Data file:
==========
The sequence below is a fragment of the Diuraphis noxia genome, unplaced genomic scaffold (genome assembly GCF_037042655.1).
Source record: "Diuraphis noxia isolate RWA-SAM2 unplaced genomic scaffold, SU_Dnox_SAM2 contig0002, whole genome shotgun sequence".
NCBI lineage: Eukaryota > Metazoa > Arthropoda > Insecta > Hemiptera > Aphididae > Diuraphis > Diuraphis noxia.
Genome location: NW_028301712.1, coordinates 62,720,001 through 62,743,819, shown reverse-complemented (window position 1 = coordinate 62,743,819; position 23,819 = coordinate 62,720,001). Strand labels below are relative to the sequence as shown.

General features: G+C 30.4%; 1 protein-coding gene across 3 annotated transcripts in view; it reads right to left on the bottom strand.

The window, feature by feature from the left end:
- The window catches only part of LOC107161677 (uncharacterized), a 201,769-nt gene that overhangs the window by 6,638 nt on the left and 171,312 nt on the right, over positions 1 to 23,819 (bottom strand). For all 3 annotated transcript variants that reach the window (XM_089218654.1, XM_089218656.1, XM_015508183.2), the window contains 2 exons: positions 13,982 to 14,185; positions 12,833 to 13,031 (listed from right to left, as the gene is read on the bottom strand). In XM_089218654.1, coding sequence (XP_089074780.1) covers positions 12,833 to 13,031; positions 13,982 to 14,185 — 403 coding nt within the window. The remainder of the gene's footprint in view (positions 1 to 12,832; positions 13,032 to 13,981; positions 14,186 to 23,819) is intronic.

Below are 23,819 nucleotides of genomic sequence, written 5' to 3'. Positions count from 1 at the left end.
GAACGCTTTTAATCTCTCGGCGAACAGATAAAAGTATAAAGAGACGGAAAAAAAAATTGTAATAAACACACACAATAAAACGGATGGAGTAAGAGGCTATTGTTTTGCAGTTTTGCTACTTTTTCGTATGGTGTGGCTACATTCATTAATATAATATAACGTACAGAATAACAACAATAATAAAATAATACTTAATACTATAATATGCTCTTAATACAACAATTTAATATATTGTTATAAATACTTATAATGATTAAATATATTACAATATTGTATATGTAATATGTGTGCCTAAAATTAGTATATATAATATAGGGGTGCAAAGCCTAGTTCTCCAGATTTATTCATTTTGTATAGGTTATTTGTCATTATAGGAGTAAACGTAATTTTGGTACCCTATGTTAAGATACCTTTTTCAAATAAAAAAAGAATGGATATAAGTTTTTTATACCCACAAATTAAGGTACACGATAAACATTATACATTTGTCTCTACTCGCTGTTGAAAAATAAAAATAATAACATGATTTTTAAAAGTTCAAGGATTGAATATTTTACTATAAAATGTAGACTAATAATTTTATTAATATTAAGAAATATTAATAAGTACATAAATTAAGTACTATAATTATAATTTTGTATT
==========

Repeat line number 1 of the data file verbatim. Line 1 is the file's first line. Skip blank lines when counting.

The sequence below is a fragment of the Diuraphis noxia genome, unplaced genomic scaffold (genome assembly GCF_037042655.1).